Ger­man: Just know that every time you drink milk, if it comes from Wis­con­sin, any peo­ple work­ing on those farms where that milk comes from, they’re work­ing hap­py and they love what they do but that does­n’t mean they are not orga­niz­ing. That does­n’t mean we are not real­ly con­cerned about what’s wrong with the coun­try. We are con­cerned about it! And we take care of our fam­i­lies as best as we can and we appre­ci­ate our neigh­bors and we’ll keep work­ing on it.

Chris­tine Neu­mann-Ortiz: Hel­lo, my name is Chris­tine Neu­mann-Ortiz, exec­u­tive direc­tor of Voces De La Frontera.

Sarah: Voces de la Fron­tera had a mas­sive Day With­out an Immi­grant” last week. Can you tell us a lit­tle bit about it?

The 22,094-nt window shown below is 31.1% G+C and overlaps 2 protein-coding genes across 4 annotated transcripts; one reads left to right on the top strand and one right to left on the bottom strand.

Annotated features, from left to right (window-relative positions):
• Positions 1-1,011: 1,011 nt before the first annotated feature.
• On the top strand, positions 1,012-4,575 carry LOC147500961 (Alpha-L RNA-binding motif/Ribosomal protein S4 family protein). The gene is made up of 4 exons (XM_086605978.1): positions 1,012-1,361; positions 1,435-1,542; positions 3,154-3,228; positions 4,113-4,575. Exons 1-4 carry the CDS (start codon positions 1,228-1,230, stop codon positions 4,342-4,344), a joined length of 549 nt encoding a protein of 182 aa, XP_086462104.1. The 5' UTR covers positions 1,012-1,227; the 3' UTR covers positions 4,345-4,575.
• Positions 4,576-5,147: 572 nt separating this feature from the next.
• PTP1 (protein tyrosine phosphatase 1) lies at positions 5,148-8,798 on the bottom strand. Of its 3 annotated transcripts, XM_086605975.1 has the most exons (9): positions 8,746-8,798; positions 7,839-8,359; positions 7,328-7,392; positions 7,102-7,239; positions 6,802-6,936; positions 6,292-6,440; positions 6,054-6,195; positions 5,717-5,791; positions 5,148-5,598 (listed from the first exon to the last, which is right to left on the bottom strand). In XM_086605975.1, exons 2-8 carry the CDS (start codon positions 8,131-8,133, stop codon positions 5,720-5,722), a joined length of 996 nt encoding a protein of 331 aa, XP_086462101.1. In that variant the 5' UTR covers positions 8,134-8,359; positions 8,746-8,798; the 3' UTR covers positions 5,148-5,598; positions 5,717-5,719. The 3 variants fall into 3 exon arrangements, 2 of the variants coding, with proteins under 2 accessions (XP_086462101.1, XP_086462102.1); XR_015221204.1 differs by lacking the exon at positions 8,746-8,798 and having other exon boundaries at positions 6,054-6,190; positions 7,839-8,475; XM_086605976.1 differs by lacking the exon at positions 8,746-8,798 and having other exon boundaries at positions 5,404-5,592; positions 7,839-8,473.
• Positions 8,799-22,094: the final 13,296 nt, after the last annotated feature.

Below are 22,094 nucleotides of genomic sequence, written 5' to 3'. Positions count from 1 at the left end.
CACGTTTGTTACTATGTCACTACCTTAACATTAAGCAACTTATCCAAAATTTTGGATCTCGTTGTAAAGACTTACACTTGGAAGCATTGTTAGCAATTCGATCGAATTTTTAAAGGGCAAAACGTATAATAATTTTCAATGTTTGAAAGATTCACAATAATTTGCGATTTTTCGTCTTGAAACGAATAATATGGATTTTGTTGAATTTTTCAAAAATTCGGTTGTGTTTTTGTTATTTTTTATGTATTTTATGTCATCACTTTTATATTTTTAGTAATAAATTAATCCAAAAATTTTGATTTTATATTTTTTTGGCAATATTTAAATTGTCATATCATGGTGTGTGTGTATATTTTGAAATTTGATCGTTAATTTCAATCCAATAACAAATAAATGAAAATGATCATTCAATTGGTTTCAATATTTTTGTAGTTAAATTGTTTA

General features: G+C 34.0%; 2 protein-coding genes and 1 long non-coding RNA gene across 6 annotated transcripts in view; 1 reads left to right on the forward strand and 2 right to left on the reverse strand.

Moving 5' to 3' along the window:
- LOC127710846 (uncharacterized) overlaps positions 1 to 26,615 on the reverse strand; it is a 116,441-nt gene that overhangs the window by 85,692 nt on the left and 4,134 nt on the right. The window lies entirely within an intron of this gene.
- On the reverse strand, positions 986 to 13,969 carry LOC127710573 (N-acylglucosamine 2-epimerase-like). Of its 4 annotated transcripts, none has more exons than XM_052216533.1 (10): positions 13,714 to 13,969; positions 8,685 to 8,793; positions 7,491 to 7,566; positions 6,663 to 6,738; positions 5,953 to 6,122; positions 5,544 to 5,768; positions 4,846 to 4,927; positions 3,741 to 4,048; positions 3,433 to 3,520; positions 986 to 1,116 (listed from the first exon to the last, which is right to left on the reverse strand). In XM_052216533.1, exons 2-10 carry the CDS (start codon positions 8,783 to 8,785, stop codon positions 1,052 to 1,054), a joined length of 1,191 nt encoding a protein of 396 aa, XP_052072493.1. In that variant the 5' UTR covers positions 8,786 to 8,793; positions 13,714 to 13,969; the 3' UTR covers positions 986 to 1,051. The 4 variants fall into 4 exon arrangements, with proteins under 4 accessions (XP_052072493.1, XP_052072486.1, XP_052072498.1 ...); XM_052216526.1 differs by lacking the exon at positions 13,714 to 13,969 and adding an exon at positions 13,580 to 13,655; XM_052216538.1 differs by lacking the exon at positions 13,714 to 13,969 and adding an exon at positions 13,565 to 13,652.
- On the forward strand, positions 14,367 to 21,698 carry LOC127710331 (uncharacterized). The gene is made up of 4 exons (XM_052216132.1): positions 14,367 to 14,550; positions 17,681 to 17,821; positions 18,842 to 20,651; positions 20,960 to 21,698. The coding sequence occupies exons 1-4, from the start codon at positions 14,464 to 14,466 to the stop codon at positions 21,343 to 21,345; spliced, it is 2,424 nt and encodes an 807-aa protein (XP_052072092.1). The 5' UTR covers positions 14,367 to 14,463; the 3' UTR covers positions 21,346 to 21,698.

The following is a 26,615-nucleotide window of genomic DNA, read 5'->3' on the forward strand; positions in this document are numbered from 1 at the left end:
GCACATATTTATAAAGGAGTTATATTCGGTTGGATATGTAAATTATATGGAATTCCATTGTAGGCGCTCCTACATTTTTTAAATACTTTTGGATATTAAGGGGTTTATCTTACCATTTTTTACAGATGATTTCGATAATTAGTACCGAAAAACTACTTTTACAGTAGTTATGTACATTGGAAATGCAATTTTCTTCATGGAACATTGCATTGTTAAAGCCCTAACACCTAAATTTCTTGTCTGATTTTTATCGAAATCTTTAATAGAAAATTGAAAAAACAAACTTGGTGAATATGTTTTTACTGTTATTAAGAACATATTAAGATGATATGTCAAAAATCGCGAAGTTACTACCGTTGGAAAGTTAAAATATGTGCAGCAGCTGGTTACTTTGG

Chris­tine: We had on Mon­day, Feb­ru­ary 13th, a Day With­out Lati­nos, Immi­grants and Refugees.” It was a statewide event where we called a com­mu­ni­ty-wide gen­er­al strike that involved work stop­page, small busi­ness clo­sures, con­sumer day of boy­cott, and mass protest and mobi­liza­tion that con­vened in Mil­wau­kee. The rea­son for that was to demon­strate our deep oppo­si­tion to the 287(g) pro­gram. Sher­iff Clarke from Mil­wau­kee Coun­ty had declared that he wants to enter into this pro­gram, a key piece of Trump’s exec­u­tive order on immi­gra­tion set­ting up a mass depor­ta­tion pro­gram and legal­iz­ing dis­crim­i­na­tion in the Unit­ed States. This pro­gram would allow local law enforce­ment to become immi­gra­tion agents. They would be able to pro­file some­one with­out any basis of hav­ing com­mit­ted any­thing, and stop and inter­ro­gate them and put them in depor­ta­tion pro­ceed­ings. It’s a pro­gram that can be quick­ly lift­ed up and Trump’s plan is to get 70 dif­fer­ent local enti­ties to buy into that pro­gram in his first year. It is a pro­gram that was high­ly dis­cred­it­ed, famous­ly by Sher­iff Arpaio in Mari­co­pa Coun­ty. It has been found to vio­late people’s con­sti­tu­tion­al rights and civ­il rights. It also was a mass protest against the exec­u­tive order on the whole, real­ly using our col­lec­tive eco­nom­ic pow­er to demon­strate the pos­i­tive eco­nom­ic con­tri­bu­tions immi­grants make to our economy.